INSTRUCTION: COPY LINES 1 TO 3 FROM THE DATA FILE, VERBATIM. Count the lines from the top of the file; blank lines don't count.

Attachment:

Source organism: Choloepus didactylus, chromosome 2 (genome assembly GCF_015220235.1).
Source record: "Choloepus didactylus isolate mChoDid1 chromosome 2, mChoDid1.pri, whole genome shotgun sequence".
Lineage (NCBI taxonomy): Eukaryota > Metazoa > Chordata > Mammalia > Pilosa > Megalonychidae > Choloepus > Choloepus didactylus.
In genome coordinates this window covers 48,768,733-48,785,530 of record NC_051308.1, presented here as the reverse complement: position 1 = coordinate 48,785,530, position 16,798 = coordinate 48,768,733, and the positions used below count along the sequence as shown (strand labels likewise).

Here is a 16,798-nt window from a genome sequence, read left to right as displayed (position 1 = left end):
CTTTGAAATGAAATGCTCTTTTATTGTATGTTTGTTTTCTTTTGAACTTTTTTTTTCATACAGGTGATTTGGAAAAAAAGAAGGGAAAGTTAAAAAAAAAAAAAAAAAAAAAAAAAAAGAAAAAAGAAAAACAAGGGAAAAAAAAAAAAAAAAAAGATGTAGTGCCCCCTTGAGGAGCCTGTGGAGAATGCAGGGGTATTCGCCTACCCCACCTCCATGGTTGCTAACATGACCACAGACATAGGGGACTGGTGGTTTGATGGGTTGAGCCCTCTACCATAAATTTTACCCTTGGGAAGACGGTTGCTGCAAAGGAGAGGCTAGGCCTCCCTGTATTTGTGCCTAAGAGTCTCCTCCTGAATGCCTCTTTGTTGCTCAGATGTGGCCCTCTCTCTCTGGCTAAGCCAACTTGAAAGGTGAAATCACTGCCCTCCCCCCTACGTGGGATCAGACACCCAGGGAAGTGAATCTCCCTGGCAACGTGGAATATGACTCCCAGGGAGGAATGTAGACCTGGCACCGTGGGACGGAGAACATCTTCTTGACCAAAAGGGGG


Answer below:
Source organism: Choloepus didactylus, chromosome 2 (genome assembly GCF_015220235.1).
Source record: "Choloepus didactylus isolate mChoDid1 chromosome 2, mChoDid1.pri, whole genome shotgun sequence".
Lineage (NCBI taxonomy): Eukaryota > Metazoa > Chordata > Mammalia > Pilosa > Megalonychidae > Choloepus > Choloepus didactylus.